Tuesday, September 05, 2006

Turn The
Other
Cheek?


A Christian argument against Pacifism:


No one likes war. That goes without saying. But some contend that war is evil in itself, and should never be engaged in for any reason. Some pacifists have theological reasons for their stance, while others are motivated by humanistic idealism. While pacifism is a wonderful ideal, is it a realistic and responsible position to take? Everyone wants peace, but can pacifism bring peace to this world?

For those who believe God is opposed to any and all war consider the following: Would God ever command us to do something evil? No. Did God ever tell people to go to war? Yes. Then war in itself cannot be evil.1

While some wars are unjust, there must be such a thing as a "just war."

What sort of thing justifies going to war, then? One such justification is to secure justice in the face of gross evil. Sometimes it's right to fight when it is the only means by which we can stop evil people from prevailing over weaker people.

Consider the following scenarios. What would you do if you saw an old lady being beaten by a mugger, a young lady being raped by a stalker, or a man fighting for his life against an armed attacker? Would you do nothing? Would you try to talk the criminal out of what they were doing? Of course not. Either response is morally irresponsible, if not reprehensible. We would do whatever was necessary to save the individuals from harm.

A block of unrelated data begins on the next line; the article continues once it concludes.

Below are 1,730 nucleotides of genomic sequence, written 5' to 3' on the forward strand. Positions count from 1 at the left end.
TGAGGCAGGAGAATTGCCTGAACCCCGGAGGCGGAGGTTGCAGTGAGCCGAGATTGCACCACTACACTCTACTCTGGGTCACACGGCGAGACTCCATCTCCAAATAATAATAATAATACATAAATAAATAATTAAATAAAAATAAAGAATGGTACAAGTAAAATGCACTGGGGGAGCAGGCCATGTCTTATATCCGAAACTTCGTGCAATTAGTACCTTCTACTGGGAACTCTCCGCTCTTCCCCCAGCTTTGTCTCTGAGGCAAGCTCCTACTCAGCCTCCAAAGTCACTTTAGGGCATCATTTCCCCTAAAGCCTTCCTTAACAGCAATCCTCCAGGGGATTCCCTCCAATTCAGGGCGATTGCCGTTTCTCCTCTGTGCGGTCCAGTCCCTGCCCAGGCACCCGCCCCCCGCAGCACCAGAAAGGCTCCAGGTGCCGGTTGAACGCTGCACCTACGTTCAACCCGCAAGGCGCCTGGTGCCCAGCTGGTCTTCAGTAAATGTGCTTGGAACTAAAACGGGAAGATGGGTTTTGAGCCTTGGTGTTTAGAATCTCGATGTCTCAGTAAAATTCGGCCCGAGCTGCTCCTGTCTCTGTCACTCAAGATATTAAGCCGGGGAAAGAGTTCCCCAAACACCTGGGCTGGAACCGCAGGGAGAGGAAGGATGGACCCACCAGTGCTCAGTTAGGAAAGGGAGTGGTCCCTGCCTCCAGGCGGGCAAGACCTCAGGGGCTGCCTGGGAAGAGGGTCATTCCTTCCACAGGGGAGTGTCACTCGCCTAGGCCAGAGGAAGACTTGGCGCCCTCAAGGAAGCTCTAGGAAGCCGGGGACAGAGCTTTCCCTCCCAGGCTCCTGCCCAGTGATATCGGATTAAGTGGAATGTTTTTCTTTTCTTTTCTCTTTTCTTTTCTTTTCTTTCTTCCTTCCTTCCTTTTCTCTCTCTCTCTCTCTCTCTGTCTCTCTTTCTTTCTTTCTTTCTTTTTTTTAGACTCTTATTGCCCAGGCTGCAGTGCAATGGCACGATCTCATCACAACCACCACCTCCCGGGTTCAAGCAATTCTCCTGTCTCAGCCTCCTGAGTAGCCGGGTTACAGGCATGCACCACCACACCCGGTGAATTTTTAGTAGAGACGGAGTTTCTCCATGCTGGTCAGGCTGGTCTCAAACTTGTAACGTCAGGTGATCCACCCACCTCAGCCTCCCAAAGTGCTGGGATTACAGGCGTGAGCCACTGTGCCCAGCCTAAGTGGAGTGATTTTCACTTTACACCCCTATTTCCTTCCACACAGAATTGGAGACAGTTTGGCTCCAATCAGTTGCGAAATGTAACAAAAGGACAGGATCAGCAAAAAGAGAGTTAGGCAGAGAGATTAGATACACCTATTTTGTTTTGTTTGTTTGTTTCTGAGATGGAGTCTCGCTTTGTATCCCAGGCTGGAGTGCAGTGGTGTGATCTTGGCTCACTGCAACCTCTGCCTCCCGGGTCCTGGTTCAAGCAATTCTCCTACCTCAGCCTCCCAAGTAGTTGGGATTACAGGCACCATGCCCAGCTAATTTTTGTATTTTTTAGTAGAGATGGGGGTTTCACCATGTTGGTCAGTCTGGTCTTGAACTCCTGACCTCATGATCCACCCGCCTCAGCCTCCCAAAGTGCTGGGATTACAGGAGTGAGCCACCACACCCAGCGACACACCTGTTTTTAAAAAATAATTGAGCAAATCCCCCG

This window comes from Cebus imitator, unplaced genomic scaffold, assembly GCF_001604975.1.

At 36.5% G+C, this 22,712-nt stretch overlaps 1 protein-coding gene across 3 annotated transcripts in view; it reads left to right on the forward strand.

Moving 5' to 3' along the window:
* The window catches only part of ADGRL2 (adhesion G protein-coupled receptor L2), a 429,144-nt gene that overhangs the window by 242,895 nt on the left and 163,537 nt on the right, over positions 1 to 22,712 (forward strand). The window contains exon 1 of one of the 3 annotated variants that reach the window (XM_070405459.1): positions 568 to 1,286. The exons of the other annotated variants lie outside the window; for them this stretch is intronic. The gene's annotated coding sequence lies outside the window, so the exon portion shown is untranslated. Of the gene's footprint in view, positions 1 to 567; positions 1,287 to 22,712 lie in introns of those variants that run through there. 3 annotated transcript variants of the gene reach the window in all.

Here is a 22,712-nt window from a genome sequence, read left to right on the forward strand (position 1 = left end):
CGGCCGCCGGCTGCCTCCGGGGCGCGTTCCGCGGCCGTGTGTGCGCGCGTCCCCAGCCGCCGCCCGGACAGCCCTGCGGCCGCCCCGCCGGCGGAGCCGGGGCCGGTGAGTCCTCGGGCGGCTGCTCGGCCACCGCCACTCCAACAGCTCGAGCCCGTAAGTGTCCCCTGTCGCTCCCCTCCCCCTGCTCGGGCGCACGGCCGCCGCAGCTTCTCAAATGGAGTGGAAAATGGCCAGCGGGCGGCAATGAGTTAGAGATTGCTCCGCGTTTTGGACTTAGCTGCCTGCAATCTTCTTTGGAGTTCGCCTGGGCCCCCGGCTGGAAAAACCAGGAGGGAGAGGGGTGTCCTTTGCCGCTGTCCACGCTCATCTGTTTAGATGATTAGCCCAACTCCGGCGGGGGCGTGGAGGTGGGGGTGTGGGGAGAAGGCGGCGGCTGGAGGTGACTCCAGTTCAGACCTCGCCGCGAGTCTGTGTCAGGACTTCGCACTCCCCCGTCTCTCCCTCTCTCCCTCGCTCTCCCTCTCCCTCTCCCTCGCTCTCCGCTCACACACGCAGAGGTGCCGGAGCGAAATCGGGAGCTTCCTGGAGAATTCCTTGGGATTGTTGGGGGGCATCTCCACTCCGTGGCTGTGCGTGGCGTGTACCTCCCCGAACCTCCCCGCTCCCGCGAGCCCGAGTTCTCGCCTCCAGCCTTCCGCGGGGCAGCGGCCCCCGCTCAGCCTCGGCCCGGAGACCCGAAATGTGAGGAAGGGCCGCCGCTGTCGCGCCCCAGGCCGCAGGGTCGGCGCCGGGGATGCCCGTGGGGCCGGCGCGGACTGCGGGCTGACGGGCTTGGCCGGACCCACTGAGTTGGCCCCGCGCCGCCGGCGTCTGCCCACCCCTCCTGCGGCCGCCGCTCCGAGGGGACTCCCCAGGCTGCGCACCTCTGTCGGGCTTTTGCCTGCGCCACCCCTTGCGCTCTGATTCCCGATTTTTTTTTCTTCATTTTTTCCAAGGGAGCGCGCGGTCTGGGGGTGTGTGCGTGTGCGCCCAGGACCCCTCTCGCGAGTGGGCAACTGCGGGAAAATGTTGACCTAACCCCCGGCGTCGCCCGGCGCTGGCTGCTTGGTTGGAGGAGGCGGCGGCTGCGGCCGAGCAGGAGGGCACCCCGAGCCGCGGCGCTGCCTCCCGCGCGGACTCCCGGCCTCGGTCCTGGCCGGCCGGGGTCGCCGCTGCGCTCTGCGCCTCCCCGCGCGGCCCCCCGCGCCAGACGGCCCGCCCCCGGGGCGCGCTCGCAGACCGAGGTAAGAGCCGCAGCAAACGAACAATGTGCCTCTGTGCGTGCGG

Now multiply the scenario 10,000 fold.

Imagine that a nation is engaged in the unjust killing of thousands of its citizens, maybe even ethnic cleansing. What do we do? Do we turn our cheek because it's occurring on a national, rather than a personal level, or do we do what we can to intervene on behalf of the innocent?

Whether the target is a single individual or a group of individuals, the principle remains the same. If we would intervene with force to rescue the elderly woman from being victimized by an evil man, why would we not intervene with force to rescue a group of individuals from being victimized by evil men?


Go read the whole thing.

How do the questions this writer raises apply in the case of Iran? The Iranian President says Israel ought to be "wiped off the map." He is about to aquire nuclear weapons.

Are we moral if we do not intervene?

Or, must we wait for him to hit Israel with a nuclear weapon before we would be justified in attacking Iran?